- Do not give out personal information such as your real name, birthday, address, email address, telephone number, parents’ work information, or the name or location of our co-op.
- Tell mom and dad right away if you come across anything that makes you uncomfortable. Listen to your gut.
- Never agree to get together with anyone you “meet” online.
- Do not give out your passwords to anyone (even best friends) other than Mom and Dad.
- Check with a parent before downloading or installing software or apps or doing anything that could possibly hurt our devices or jeopardize our family’s privacy. (Downloads don’t always look like downloads. We found out the hard way that we needed to specify to not click on links.)
- Do not play with people who say mean things, bully other people, or use bad language.
These rules can be the starting point for a screen time contract. A contract is especially useful for teenagers because they can help create it and have their voice and ideas heard.
It opens the door for dialogue about what you hope they gain from screen time while giving them a time to express their own desires. Letting them have a say in creating these rules will likely go a long way in preventing them from spinning out of control once they leave the house.
Did you know there are now screen time addiction recovery centers?
That is a sobering thought. We know from the research that screen time such as video games increases the excitement threshold in the brain. Some people can become so addicted to that level of excitement that they need residential treatment to break that addiction.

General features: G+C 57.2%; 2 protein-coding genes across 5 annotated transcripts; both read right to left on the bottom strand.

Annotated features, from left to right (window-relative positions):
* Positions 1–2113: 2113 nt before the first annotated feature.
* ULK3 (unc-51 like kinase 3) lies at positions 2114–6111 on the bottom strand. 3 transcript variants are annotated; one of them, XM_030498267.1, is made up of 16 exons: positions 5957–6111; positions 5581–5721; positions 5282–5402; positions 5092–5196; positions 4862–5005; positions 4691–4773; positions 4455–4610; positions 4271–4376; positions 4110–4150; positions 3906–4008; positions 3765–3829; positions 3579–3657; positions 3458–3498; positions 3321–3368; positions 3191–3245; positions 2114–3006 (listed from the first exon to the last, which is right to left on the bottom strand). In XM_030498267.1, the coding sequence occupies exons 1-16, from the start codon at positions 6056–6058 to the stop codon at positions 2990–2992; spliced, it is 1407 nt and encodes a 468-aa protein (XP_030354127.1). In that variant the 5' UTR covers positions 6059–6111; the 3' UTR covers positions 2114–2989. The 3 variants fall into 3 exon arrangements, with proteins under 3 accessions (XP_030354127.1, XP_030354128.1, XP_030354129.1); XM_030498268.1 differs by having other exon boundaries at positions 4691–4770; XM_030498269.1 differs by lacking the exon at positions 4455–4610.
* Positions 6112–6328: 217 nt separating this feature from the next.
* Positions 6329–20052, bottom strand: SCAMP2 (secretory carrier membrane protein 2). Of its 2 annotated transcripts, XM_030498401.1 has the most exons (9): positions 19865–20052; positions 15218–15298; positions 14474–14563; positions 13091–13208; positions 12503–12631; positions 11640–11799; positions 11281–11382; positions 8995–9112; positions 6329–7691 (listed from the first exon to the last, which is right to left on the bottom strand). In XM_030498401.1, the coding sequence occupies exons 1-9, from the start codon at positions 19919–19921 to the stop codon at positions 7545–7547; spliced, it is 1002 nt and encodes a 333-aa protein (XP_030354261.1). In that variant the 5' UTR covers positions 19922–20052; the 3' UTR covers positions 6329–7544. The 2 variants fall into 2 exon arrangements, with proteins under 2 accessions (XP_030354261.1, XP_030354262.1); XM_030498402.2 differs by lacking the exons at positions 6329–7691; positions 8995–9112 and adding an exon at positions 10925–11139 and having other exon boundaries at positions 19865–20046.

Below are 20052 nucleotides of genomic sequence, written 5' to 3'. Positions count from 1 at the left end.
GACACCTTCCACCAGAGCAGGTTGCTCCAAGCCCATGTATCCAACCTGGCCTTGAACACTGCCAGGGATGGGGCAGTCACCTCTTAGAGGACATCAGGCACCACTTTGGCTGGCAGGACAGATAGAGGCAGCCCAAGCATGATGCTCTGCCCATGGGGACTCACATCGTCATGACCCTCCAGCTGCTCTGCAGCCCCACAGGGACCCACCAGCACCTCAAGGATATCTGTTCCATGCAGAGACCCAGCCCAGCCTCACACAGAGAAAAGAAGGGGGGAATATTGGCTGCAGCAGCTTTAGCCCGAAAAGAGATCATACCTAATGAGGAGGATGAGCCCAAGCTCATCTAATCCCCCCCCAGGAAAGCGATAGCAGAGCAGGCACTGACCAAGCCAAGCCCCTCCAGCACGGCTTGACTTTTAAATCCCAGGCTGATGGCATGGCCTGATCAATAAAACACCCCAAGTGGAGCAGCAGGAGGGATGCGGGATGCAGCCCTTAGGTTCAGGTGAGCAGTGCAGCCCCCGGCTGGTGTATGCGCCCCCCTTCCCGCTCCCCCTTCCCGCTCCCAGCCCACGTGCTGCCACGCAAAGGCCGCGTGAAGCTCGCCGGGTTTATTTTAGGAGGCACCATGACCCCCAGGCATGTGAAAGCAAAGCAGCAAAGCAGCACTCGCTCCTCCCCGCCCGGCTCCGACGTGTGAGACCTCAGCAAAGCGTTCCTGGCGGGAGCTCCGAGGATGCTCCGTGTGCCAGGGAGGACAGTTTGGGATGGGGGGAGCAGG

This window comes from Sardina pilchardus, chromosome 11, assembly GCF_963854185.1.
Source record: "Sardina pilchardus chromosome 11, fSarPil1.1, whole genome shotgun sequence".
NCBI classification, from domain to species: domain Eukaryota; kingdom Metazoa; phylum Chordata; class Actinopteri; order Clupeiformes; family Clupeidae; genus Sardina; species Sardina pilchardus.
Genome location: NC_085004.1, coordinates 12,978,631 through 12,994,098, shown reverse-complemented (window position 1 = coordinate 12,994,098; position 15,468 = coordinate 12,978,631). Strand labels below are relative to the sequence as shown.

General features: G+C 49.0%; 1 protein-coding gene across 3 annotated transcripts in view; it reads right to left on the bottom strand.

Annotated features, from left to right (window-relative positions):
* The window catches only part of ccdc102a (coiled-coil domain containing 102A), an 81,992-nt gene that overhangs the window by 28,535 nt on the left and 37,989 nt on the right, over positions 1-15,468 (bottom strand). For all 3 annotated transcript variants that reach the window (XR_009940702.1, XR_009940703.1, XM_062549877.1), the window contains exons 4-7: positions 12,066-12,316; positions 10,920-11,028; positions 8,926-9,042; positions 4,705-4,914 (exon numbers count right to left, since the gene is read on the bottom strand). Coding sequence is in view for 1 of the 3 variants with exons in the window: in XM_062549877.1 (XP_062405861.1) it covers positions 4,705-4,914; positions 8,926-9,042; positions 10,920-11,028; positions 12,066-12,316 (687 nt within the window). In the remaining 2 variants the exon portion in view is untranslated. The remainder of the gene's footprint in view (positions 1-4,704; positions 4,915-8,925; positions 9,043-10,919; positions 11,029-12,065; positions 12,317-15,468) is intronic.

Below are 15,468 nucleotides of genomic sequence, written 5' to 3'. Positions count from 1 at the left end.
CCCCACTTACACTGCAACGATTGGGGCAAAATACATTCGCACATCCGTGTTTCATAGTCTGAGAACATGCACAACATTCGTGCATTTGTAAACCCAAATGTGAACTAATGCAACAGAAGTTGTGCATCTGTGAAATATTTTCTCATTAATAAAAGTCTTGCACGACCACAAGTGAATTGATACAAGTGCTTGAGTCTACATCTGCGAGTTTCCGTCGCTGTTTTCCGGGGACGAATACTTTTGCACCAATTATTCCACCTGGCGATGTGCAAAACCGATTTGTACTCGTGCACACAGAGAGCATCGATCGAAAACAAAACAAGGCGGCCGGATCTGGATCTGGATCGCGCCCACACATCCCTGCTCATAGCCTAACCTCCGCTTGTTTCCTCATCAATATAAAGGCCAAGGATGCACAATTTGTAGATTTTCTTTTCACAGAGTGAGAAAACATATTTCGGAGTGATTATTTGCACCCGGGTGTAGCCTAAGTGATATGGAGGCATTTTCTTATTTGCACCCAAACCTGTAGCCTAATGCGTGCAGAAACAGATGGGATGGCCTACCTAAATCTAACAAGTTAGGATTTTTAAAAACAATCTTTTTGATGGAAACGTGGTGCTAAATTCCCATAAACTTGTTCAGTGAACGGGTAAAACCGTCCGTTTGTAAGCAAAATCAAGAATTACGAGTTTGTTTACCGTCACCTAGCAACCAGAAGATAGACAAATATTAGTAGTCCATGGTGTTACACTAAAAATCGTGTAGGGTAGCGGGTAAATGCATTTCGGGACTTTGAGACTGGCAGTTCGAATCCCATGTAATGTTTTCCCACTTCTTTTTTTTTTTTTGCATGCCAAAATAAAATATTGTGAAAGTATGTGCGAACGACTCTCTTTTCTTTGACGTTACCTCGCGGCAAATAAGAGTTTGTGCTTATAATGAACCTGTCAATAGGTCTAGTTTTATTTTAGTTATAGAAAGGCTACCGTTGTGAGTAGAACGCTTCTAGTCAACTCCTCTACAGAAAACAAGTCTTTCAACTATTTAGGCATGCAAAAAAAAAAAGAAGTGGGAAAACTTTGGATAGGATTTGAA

I don’t know about you, but I need screen time limits as much as my children. To enforce limits for myself I installed the Stay Focusd app on my chrome browser. I just listed the websites that I want to limit and set a daily time limit.
It has really boosted my productivity because I follow fewer internet rabbit holes.
Facebook makes is so easy to feel like we are socializing and engaging with our community without ever leaving our house. That is fantastic for people who are truly homebound, but that is a small portion of the population.
I want to model good habits for my children in as many ways as possible and that includes limiting my time online. The Holderness Family (love them) video about screen time sums it up.
When we choose to look at our screens, we are missing what is going on around us. We are missing out on the opportunity to engage with our children. If we don’t engage with them when they are young, will they choose to engage with us when they leave the house?
Screen time is a complex subject with no one size fits all approach. Managing screen time requires monitoring your family and constantly weighing the pros and cons. I highly recommend seeing Screenagers.
To watch the Screenagers trailer click here.
To find a showing of Screenagers near you click here.
No showings near you? You can host one! Click here to get pricing information. This would be perfect for a community or PTA event.